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French truckers, farmers, protest at Calais Jungle disruption

Calais residents call for "support for farmers" as part of the 5 September protests
Calais residents call for "support for farmers" as part of the 5 September protests Philippe Huguen/AFP

Farmers, truckers and shopkeepers staged a go-slow protest on roads leading to Calais on Monday to protest at disruption caused by the Jungle migrants' camp. Apart from wanting the camp closed soon, they called for the the French Channel port to be declared an economic disaster zone.

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Lorries and tractors were greeted by horns tooted in supported by traffic going in the opposite direction as they drove at a snail's pace down the A16 motorway leading to France's busiest passenger port and the entrance to the Channel tunnel.

About 400 local traders marched along the town's bypass to meet them.

The town's right-wing mayor, Natacha Bouchart, and Socialist MP Yann Capet joined them to "share Calais people's suffering".

"We were already asking a couple of months ago for immediate action and exceptional measures in favour of Calais. Measures should be also economic – assistance to trade industry and shopkeepers," one of the organisers, Antoine Ravisse, told RFI.

"And also we need action for the image of Calais because the image is terrible. Every time you open a newspaper or TV what you see about Calais is very negative. And Calais is something else and the population of Calais is very quiet and peaceful and we are in despair, we are suffering. We got no response from the government."

Cazeneuve promises to close Jungle

On a visit to Calais on Friday Interior Minister Bernard Cazeneuve repeated his promise to close the Jungle "as quickly as possible", although adding that it would have to be done with care, and announced new financial aid to local businesses.

"The situation was already extremely fragile in Calais and now it’s even worse," Ravisse commented. "You see shops closing down, the number of tourists is going down tremendously . Also the traffic in the port has gone down by 20 percent and the only reason is that the road transporters and the families are scared now to drive to Calais. They don’t know if they will be able to cross without being attacked. This is unacceptable."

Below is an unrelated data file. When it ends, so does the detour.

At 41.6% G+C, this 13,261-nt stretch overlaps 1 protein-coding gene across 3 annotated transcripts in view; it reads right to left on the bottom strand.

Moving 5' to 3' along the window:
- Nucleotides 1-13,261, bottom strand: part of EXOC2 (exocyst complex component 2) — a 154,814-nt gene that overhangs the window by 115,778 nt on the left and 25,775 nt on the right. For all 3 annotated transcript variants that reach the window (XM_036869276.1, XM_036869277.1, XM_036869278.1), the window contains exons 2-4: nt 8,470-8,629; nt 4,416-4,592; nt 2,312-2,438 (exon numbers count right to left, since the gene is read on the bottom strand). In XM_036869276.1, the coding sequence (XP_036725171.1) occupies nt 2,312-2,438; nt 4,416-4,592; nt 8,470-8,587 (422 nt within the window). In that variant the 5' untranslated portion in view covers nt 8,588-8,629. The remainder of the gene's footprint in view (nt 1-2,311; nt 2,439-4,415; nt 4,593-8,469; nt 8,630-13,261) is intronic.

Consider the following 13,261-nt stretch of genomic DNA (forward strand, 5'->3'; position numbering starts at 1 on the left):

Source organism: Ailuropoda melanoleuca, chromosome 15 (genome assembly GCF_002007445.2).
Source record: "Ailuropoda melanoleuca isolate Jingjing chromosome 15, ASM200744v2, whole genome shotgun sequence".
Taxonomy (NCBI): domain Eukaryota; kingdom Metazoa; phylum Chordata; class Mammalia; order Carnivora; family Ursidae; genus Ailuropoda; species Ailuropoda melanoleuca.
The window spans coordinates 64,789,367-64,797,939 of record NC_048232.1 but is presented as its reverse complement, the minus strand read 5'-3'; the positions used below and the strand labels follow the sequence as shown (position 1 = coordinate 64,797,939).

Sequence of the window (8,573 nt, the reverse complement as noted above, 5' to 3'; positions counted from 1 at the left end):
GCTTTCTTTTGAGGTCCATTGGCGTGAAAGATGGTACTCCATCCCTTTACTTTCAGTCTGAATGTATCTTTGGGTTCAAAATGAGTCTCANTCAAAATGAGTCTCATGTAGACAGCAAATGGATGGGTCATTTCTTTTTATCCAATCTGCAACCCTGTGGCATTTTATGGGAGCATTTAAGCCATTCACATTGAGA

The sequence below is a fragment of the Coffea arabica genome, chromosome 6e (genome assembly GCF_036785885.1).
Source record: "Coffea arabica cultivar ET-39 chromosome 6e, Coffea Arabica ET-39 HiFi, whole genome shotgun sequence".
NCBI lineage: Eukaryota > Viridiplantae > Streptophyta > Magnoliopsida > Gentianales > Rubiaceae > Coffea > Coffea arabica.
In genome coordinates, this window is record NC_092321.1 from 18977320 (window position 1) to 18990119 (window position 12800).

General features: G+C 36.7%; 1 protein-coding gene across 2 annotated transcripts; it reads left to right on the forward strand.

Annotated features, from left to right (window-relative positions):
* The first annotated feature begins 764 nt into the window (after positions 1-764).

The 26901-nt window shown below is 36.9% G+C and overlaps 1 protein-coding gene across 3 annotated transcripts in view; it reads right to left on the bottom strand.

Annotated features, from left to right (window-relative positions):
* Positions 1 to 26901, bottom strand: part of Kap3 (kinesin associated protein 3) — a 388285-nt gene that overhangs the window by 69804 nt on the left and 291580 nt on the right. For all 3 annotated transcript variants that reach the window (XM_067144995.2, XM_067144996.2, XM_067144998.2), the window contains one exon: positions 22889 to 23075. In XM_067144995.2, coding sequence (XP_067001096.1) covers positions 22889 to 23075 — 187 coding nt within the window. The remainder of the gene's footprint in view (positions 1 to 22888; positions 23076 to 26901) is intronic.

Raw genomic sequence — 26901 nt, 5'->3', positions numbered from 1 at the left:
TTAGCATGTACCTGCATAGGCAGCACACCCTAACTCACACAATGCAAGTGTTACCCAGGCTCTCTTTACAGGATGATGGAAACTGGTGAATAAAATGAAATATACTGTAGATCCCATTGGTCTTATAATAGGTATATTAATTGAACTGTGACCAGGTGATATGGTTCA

Trees used to block traffic

In an attempt to board lorries heading for Britain, where most of the Jungle's residents hope to go, migrants sometimes block the road, often using tree branches to do so.

Some drivers say they have been attacked by migrants wielding metal bars.

"We would like to say to the French government and to [President] François Hollande, who has never paid us a visit,  to  tell him again 'sort out the situation now, the daily attacks on the motorway have to stop',” Ravisse said. "In France in 2016 it’s not acceptable to be attacked on the public motorway."

He claims that migrants are manipulated by campaign groups like the transnational No Border Network.

"We are not an anti-migrant coalition or a political coalition but these migrants live in terrible conditions," he pointed out. "They are in the hands of mafia, in the hands of extremists, the No Borders for instance. And they get excited and they are pushed, nearly forced, to attack the motorway because they get promises that when they stop a lorry they will be able to cross the Channel to get to England, which of course is not true. But that’s the result of a situation which is not handled properly by the French government."

Britain, France row over asylum claim handling

Estimates of the number of migrants currently living in the camp range from 6,900 to 9,000.

Last week France and Britain agreed to work together to improve security at the port of Calais and conditions in the Jungle.

But the UK has dismissed the suggestion by regional council leader Xavier Bertrand that migrants should be allowed to lodge British asylum claims while still in France.

Former president Nicolas Sarkozy, who hopes to stand for reelection next year, called for a "closed centre" on British soil to handle asylum claims, in an interview with regional newspaper la Voix du Nord on Monday.

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